Here are Scholar's picks for the top education reform news of the past year, with a preview of their implications for the year to come:
- K-12 funding - the Minnesota Legislature approved the largest increase in more than a decade for K-12 education, $800 million total new revenues. Of that total, $139 million is from board-authorized and voter-approved levies. This represents a 4 percent increase each year of the biennium, raising the per-pupil basic formula to $4,783 in FY 2006 and $4,974 in FY 2007. With funding defined for 2006-2007, funding should be a lower priority this session, but Governor Pawlenty had the audacity this week to suggest that 70% of a district's budget should be spent in the classroom (more on this later).
- Referendum cap - raised to 26 percent of the formula allowance. A perennial point of debate between property-rich and property-poor districts, even with equity aid going to the latter. Gives districts more freedom to ask its voters for excess levies.
- Q Comp - A total of $86 million for Quality Compensation (Q Comp), Minnesota's version of Teacher Advancement Program (TAP). To date, seven school districts and two charter schools have been awarded Q Comp funds:
- Minneapolis, $1.2 million
- Hopkins, $2.1 million
- St. Francis, $1.5 million
- Mounds View, $2.7 million
- St. Cloud, $2.5 million
- Northfield School of Arts and Technology (ARTech), $24,180
- Duluth Public Schools Academy (DPSA), $200,720
- Alexandria, $1.1 million
- Fridley, $656,240
- Early Childhood - $5.2 million increase for ECFE, $1.2 million increase for health screening, and $4 million increase for Head Start. Early childhood education provider interest group Ready4$, I mean Ready4K, and the "public-private" nonprofit Minnesota Early Learning Foundation (MELF) will be lobbying for more state money to get kids ready for kindergarten (I thought kindergarten was supposed to get kids ready for first grade). What's next, "universal preschool" or "mandatory age 0-4" programs? Scholar would prefer to leave the preschool choice to parents, and to target pre-K dollars to specific children truly needing extra help to succeed.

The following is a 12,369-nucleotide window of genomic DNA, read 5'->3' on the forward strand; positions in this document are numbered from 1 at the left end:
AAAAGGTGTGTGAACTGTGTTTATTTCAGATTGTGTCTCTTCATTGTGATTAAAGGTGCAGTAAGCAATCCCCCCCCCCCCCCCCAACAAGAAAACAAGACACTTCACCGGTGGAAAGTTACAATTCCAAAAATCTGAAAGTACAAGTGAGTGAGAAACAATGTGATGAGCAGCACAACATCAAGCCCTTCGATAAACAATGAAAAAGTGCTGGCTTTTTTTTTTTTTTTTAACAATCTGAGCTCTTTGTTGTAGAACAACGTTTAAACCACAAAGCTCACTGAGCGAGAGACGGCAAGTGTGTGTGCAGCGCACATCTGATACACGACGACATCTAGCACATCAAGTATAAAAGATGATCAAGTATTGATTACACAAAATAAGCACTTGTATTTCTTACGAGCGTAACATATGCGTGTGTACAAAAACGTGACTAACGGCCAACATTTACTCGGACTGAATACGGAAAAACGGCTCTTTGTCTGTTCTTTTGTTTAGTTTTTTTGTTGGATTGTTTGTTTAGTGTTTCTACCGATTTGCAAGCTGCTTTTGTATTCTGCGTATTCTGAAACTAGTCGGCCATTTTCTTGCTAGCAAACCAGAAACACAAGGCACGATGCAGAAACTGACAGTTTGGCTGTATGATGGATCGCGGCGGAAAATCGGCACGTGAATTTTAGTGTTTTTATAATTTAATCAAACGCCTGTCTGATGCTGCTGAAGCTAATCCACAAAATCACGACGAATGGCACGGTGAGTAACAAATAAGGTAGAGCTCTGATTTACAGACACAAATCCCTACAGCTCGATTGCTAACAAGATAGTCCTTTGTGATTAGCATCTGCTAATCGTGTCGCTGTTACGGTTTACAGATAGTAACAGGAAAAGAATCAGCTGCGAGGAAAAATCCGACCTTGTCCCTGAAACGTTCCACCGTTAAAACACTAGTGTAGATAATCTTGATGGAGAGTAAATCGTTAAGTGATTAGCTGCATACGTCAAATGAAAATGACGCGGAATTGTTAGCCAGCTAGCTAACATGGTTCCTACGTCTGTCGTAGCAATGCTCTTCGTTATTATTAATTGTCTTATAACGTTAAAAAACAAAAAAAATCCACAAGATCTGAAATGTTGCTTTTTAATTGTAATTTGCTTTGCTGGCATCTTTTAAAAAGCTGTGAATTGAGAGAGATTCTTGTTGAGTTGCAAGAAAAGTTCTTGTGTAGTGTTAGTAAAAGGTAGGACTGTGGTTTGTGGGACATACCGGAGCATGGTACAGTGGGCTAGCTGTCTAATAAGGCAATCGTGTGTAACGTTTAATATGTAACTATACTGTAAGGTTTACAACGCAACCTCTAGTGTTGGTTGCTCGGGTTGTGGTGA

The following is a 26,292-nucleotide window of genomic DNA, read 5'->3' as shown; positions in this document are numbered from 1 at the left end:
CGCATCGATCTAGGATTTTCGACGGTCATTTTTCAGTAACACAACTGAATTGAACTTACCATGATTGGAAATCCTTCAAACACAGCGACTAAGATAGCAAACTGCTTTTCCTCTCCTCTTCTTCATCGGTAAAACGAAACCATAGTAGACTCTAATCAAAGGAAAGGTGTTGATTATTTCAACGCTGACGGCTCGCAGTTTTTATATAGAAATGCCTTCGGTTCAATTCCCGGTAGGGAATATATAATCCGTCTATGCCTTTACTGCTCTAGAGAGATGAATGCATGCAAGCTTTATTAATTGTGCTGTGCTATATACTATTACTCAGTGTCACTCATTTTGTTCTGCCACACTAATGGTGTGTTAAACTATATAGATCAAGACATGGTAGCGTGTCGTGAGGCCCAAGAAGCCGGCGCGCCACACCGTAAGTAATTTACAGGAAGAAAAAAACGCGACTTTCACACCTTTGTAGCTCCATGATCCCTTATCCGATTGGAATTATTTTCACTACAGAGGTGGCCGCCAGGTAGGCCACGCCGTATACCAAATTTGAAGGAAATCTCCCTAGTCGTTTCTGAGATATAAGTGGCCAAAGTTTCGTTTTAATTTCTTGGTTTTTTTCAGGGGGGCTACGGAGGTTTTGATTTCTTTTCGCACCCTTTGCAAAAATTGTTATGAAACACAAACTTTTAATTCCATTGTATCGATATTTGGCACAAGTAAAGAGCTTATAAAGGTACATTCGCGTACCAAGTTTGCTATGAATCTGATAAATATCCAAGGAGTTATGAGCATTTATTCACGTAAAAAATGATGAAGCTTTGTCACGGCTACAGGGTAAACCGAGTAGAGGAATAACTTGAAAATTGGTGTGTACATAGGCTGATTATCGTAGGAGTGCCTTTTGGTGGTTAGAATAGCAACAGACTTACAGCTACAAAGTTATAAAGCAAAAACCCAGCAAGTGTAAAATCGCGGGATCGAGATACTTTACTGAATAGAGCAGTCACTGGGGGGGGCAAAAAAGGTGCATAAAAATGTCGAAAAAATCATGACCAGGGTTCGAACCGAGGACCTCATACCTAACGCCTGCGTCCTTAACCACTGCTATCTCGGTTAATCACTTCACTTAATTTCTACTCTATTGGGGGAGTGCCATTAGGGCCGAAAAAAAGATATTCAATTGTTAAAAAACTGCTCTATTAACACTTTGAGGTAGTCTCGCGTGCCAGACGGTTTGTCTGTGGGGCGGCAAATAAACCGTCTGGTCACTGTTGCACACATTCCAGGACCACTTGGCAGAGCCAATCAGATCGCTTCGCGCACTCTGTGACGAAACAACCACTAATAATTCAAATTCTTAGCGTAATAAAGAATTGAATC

I think you have to start somewhere to step away from steps-and-lanes, but Craig Westover says that school choice is the ultimate answer: "Feeling that programs like Q Comp will significantly improve public education is delusional. Until all schools are challenged by families, regardless of income, seeking out the best schools for their children, we are merely feeding the beast — with our tax dollars and the futures of our children." I am not so delusional as to think that Q Comp 1.0 is perfect, but now that we have it, and its integrity is being protected by Alice Seagren's Department of Education, let's win some elections and tune it up in the next legislative sessions.
- Curriculum & Instruction
- American Heritage Act - finally, after years of tenacious dedication to this act by Rep. Mark Olson (R-Big Lake), hoo-rah, and EdWatch, the Legislature has said loud and clear that teachers need not censor our founding documents in the classroom just because they reveal our nation's Christian heritage.
- Intelligent design lawsuits - the controversy involving ID and the theory of evolution has received more overheated media attention than it merits, because atheists and the liberal media have gleefully used it as an opportunity to bash Christians and Christianity. If the theory of evolution is fact beyond all doubt, why are ID opponents feeling so threatened by it?
- Longer school year - an interesting idea, but where's the money going to come from?
- NCLB lawsuits - the states continued to insist that since education is not delegated to the United States (federal government) by the Constitution, it should be reserved to the States, or to the people (see the Tenth Amendment). The unfunded and underfunded mandates of this law don't help, either.
- Minnesota Education Reform News - my education reform web site celebrates its 6th anniversary with an education news aggregator, a one-stop source of education news from newspapers, blogs, and organizations. Check it out!